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After the success of Living After Midnight and Breaking the Law singles from British Steel, Priest went for an album in a similarly radio-friendly style, taking those two songs as their inspiration. And, to give full credit to them, some of the songs on here are pretty good - Heading Out to the Highway and Hot Rockin', in particular, are decent up-tempo pop-metal pieces which wouldn't have seemed out of place on the previous album or as B-sides to the preceding singles.
However, that's not to say the album doesn't have issues. Fact is, the third single - Don't Go - is a plodding clunker, a stab at precisely the sort of classic rock delivery the band had otherwise left behind after Rocka Rolla. A similarly retrogressive approach can be heard on Turning Circles, Desert Plains - and, for that matter, most of the rest of the album. This is a disappointment considering that even on the commercially-leaning Killing Machine and British Steel the band had still managed to forge ahead and continue to expand the boundaries of metal, whereas this time around they seem happy to simply retread old ground and mimic more typical classic rock styles.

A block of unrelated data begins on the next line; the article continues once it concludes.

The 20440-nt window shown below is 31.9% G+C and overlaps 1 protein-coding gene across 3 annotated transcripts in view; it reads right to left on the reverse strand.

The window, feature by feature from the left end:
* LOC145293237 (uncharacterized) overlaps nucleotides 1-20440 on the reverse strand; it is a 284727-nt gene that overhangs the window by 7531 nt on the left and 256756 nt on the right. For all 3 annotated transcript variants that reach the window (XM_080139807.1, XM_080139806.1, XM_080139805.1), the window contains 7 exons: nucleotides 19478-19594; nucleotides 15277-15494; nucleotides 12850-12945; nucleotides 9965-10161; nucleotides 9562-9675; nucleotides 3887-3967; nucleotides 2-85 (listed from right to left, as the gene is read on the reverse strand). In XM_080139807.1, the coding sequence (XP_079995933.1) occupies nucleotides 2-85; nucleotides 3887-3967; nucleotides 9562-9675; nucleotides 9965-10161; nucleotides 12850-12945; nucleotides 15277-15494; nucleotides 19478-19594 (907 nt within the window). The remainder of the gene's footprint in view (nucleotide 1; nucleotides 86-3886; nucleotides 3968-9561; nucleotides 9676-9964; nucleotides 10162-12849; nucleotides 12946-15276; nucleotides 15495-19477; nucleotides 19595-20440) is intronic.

This difference is probably why this album gets a bad rap from Judas Priest fans, because going from British Steel to this is admittedly a bit of a shock, but I wouldn't say it's the absolute failure that it's often painted as. The fact is that even though it's a classic rock-influenced pop-metal album, it's a classic rock-influenced pop-metal album performed by Judas Priest, and even though they were giving their creativity a rest this time around, the musicianship on display is still second to none - and Heading Out to the Highway is a catchy song. But even though I would say that Point of Entry is a notch better than Rocka Rolla, I'd still rather listen to any of the albums between them rather than this one or the debut.